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RV260 Port Forwarding overrides Access Rules


I’ve an RV260W with firmware and trying to set up secure incoming port forwarding rules. I want a specific public IP address to have access to an internal service, all other public IP addresses else should be blocked.


I’d expect this to work by setting up the Port Forwarding rule and then adding an Access Rule to allow access, the default ACL is still DENY ALL so should block access from all addresses not explicitly specified.


As soon as I add a Port Forwarding rule from the WAN to the LAN it opens up straight away, allowing full access to that port from the Internet even though the Access Rule is still only DENY ALL.


I’ve spent a couple of hours looking into this and haven’t found an answer. One post I found suggested after the Allowed rule you need to put a specific Denied for the same Service but this didn’t work, there is still open access to the port.

Port Forwarding

ExtSvc = svc_12345

IntSvc = svc_03389

IntIP = LocalIP


Access Rules

Allow : svc_12345, SrcInt=WAN, src=RemoteIPDestInt = VLAN1, Dest=LocalIP

Denied : svc_12345, SrcInt=WAN, src=Any, DestInt = Any, Dest=Any


It seems that there is a fundamental security problem with how Port Forwarding works on this router & firewall. I really can’t see what I’m doing wrong, surely you can put an ACL on a port forwarding rule, if not then is everyone with one of these routers running wide open?


(This is a repost as there was a problem with my old account)

8 Replies 8

Cisco Employee
Cisco Employee

Hi Steve ,


Please find the link for port forwarding configuration .


As per my understanding in query if you have created a rule with deny all it will be working but by default allow all traffic is working on the router so unless you manually create a deny rule it will follow default allow access rule .


If you will create deny all rule and apply port forwarding  it should not work . Even if your configuration is not working as required you can open a TAC case with Cisco ,below is link .


Regards ,



Hi Akash, thank you for the response but it looks like I wasn’t clear enough when explaining the problem I’m having.


The Firewall has two default rules

201 Allow All traffic from VLAN to WAN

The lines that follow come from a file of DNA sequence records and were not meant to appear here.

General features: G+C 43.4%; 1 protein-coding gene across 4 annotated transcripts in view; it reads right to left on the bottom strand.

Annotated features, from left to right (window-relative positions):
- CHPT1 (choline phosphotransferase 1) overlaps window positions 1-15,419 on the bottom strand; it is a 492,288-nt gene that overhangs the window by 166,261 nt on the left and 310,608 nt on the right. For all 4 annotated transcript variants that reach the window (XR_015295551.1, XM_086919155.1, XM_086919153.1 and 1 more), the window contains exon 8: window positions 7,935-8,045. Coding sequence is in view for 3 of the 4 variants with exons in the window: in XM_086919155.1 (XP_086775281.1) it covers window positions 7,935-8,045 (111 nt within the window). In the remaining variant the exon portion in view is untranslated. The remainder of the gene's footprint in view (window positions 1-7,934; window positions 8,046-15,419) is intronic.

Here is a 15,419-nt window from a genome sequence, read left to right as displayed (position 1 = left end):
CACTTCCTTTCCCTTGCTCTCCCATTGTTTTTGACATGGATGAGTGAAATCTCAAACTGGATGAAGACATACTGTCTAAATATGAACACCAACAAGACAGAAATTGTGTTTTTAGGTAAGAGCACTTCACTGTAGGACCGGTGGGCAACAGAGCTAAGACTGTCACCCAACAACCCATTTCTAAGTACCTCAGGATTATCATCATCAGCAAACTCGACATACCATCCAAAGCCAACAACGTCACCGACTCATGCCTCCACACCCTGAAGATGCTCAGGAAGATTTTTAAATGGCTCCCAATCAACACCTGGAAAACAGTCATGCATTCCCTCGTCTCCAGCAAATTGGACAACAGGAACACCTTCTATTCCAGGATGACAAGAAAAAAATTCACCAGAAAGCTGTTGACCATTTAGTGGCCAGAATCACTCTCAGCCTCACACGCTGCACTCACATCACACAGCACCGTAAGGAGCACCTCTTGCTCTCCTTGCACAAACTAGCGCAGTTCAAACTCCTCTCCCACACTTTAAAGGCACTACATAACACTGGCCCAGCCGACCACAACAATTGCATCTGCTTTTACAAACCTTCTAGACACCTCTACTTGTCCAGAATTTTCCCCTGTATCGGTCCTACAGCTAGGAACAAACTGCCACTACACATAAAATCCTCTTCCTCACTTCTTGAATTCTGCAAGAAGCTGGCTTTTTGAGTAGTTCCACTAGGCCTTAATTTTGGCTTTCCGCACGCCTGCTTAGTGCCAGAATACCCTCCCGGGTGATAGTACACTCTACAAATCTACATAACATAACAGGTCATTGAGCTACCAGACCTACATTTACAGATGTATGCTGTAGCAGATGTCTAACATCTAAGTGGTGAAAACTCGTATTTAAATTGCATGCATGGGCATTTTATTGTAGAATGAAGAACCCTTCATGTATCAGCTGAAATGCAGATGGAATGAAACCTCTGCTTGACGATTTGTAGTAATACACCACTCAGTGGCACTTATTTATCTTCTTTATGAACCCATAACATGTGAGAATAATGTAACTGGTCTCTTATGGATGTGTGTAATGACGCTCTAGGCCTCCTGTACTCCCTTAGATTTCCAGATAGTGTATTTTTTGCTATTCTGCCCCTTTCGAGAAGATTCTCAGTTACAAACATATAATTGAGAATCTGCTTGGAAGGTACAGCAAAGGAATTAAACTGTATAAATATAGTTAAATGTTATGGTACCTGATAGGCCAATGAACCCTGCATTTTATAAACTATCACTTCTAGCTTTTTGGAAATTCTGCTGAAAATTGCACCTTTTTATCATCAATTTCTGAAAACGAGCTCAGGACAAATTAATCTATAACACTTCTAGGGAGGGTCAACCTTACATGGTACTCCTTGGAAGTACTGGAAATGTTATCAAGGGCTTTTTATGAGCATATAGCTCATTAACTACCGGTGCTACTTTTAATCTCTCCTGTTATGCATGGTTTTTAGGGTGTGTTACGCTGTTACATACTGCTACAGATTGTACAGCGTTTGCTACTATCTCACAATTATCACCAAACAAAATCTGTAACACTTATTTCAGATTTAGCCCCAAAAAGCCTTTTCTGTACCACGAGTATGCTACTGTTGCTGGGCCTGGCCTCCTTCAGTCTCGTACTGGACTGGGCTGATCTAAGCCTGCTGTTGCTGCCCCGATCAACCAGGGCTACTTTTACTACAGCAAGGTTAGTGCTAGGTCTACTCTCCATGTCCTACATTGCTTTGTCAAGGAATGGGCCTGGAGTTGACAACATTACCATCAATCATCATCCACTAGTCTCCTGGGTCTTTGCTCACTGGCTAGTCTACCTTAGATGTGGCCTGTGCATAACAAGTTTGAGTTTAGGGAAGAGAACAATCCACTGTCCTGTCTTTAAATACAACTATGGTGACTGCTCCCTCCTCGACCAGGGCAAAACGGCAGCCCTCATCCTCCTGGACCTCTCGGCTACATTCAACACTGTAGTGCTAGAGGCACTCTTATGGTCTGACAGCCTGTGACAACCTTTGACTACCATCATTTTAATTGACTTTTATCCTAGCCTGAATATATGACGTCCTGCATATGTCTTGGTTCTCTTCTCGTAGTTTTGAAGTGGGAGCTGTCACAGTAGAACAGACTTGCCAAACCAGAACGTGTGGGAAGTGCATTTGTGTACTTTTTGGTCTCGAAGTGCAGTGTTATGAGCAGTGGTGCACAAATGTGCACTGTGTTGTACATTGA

202 Deny All traffic from WAN to VLAN


That should block any incoming new connections, outgoing conversations are allowed by default.


If I create a Port Forwarding rule then I would expect the Firewall rule to still apply, but it does not. As soon as the Port Forwarding rule is created then any external WAN address can access the internal service, even though the firewall is still configured to DENY ALL TRAFFIC from the WAN.


This is wrong. The firewall ACL should control access to the Port Forwarding rule but this is not the case. Once you set up a Port Forwarding rule then that port is wide open to the Internet and there seems to be no way to restrict it. Without putting in an Access Rule for that port it should not be accessible from the WAN because of the DENY.


The fact the Firewall is still configured to DENY is misleading as it is being bypassed.


This appears to be a huge security flaw, anyone who is using Port Forwarding has inadvertently opened up their network to the entire Internet because they have put their trust in the Firewall doing what the rules say they should be.

Duplicate post deleted, original didn't show - it was flagged as SPAM but has now appeared.


Just an update, Cisco investigated this and have raised a bug report. I presume they are working on resolving it.

I believe Port Forwarding Rules take all precedence over Access Control rules.


I have used Internet Service Provider's router in the last five years, the port forwarding rules always override the access control rules.


Access Control makes the default that all inbound traffic is blocked, and Port Forwarding makes exceptions to this rule.


I too was astounded by the Port Forwarding overriding the Deny All rule and still think this is a fault that should be fixed - however, I discovered that it can be overcome by adding 2 new Access Rules.
- An ALLOW rule for the required port with the Source of IP Address (or range) required
- Immediately followed by a DENY rule for the same port with Source: ANY

Hi Boyd, yes manually adding a DENY Any to VLAN1 solved the problem.  The Port Forwarding allows WAN > VLAN1 but the default Denied is WAN > VLAN so doesn't block anything.  It gives a false sense of security and defaults to being open.


The problem hasn't been resolved as far as I can tell, Cisco kept going round in circles and didn't seem to get a grasp on what the problem was.  I'm going to be getting rid of the router soon, I can't trust it not to do something else silly in the future.



I think the fix should be NOT to make the bottom-most firewall rule DENY-ALL override the user-defined rule above it..instead 

cisco should fix the portforwarding config page with adding the provision for the user to add a rule like below:


"from-src-host/network(or even a bunch of subnets using ipgroups" - <external service> - <internal-service> - <internal-host/server> <interface-WANx>


so that this above with even the from-source also included will make it very specific to permit and will continued to be placed above the default denyall rule...which will now deny all traffic other than the "from-source-address" in the port-forwarding rule...


Ofcourse if the user wants to publish his/her server to all internet, there should be provision for giving the src-address as ANY( too...else then it becomes another problem for such scenarios if required...



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